Trade and industry: No changes to policy

Trade and Industry Minister Rob Davies. (Reuters)

Trade and Industry Minister Rob Davies. (Reuters)

Responding to questions at business breakfast organised by the ANC's Progressive Business Forum on Sunday on the sidelines of the party's electoral conference in Mangaung, Davies said the country could simply not compete with the "sweatshops of the world".

"If you're talking about lower wages and relaxed labour laws, South Africa simply can't do that," he said.

Davies argued South Africa's organised labour movement would also prevent such a move from happening.

"As we have seen in the past year, that is the reality of Marikana, that is the De Doorns of this world. We simply don't want to head in that direction," he added.

Debate over direction
Over 4 000 delegates from branches around the country have converged on Bloemfontein to debate the policy direction the ANC will pursue over the next five years, as well as elect new leadership for the ruling party.

In the mid-morning delegates began queuing to enter the conference marquee ahead of the ANC's political report that will be delivered by president Jacob Zuma.

Zuma will square up against his deputy Kgalema Motlanthe for the presidency of the ANC.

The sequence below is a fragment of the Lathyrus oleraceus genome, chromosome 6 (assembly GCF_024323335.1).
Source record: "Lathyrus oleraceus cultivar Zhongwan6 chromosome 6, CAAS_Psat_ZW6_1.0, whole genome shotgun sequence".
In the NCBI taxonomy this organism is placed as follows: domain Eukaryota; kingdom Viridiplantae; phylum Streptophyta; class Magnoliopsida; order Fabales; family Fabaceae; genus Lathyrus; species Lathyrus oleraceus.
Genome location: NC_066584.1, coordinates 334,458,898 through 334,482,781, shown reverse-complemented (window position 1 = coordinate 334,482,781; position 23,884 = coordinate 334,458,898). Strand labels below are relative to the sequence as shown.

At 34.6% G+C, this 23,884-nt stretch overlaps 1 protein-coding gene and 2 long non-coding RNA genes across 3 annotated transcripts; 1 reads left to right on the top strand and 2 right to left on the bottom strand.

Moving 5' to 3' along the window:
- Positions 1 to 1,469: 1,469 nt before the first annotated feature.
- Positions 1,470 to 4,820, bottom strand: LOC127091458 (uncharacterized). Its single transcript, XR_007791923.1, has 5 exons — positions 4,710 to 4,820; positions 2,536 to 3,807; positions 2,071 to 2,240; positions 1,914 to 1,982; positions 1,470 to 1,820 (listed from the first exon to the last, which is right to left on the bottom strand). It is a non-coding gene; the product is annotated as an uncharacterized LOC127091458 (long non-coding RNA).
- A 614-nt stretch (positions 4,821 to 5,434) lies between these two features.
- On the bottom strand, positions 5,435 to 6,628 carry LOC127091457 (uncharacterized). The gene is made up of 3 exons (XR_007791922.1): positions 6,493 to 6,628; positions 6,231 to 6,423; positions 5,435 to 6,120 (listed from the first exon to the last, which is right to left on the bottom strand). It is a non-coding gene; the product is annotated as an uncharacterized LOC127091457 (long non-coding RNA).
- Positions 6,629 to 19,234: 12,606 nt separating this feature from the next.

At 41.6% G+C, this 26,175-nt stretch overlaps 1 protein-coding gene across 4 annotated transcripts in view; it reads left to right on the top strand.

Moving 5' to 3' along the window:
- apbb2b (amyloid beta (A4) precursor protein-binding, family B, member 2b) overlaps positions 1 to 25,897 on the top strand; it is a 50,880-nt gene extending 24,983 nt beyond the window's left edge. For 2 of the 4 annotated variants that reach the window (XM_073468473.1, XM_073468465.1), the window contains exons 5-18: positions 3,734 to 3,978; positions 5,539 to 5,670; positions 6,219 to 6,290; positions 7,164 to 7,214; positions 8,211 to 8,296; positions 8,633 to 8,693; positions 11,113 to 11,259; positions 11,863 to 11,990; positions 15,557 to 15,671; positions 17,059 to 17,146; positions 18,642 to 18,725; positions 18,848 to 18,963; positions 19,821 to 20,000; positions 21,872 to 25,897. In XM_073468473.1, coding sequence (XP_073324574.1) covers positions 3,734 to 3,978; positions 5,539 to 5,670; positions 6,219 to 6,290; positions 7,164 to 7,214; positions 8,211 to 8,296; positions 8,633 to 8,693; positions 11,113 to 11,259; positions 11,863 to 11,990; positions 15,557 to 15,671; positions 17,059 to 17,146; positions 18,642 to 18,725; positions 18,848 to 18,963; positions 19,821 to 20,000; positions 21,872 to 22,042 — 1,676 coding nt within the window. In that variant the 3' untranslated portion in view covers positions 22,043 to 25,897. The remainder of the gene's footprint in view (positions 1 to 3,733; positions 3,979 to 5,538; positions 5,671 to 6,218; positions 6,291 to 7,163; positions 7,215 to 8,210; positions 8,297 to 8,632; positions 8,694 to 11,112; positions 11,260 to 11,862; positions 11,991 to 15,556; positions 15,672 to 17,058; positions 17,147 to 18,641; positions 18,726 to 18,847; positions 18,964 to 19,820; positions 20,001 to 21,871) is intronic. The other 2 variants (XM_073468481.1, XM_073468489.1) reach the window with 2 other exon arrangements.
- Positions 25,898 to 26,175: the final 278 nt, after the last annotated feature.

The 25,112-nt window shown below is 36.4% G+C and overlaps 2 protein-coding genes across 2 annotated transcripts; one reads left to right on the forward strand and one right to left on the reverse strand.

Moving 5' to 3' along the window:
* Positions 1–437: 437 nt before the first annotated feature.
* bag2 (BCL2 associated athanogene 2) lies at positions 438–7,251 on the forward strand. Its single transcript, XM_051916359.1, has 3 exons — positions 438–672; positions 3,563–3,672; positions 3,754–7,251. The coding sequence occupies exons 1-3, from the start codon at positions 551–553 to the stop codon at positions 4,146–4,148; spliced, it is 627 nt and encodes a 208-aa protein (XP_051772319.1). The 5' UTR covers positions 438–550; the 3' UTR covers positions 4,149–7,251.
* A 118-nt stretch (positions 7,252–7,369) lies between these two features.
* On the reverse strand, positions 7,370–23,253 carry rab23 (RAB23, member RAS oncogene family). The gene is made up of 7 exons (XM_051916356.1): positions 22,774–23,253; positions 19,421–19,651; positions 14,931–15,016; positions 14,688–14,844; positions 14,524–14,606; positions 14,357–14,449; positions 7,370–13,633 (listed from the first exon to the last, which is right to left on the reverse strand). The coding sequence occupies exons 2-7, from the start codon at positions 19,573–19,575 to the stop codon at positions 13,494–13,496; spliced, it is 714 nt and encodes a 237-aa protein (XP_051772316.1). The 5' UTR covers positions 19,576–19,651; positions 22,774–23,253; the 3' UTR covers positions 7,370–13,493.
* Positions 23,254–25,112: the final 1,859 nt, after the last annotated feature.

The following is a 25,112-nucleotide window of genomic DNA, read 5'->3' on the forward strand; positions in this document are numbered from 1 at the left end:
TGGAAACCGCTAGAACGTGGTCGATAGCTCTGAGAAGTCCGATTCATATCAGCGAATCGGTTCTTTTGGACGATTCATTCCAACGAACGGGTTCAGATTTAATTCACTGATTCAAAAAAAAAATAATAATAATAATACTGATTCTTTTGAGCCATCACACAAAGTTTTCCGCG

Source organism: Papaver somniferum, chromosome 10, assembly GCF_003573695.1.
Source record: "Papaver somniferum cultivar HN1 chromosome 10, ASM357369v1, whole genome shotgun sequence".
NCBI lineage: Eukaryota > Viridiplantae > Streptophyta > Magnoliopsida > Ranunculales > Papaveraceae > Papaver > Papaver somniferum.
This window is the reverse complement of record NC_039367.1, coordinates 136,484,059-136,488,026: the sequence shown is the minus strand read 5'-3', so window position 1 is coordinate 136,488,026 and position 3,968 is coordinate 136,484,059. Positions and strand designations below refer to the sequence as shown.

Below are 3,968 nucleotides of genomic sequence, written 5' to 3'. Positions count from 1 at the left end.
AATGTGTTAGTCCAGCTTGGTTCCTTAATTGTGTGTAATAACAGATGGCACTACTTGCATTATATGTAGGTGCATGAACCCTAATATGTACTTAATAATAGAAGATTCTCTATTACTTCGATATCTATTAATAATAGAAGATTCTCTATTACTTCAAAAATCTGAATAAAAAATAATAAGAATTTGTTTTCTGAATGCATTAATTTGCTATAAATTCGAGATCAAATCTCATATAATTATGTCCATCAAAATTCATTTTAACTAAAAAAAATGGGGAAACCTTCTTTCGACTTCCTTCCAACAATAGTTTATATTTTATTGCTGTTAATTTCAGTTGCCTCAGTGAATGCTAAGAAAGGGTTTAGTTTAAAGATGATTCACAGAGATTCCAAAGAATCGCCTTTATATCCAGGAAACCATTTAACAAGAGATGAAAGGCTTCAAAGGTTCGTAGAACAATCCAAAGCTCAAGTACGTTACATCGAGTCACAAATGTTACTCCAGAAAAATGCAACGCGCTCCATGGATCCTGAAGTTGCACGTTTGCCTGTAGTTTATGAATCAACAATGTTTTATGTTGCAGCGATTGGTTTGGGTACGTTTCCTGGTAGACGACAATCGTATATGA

Opposing factions were quick to show their support for their chosen candidate for ANC president. Supporters of the incumbent danced and sang his name while thrusting a two finger peace sign, indicating a second term for Zuma.

Motlanthe's supporters also danced and sang, but rolled their index fingers over one another—the sign for substitution in football—as sign of their wish for a change in leadership.

Due to get under way at 9am, Zuma's address is running late and is due to now start at around midday.

 
Nickolaus Bauer

Nickolaus Bauer

Nickolaus Bauer is the Mail & Guardian's jack of all trades news reporter that chases down stories ranging from politics and sports to big business and social justice. Armed with an iPad, SLR camera, camcorder and dictaphone, he aims to fight ignorance and pessimism through written words, photographs and videos. He believes South Africa could be the greatest country in the world if only her citizens would give her a chance to flourish instead of dwell on the negativity. When he's not begging his sub-editors for an extra twenty minutes after deadline, he's also known to dabble in the occasional poignant column that will leave you mulling around in the depths of your psyche. The quintessential workaholic, you can also catch him doing sports on the weekday breakfast show on SAfm and presenting the SAfm Sports Special over the weekend. Read more from Nickolaus Bauer

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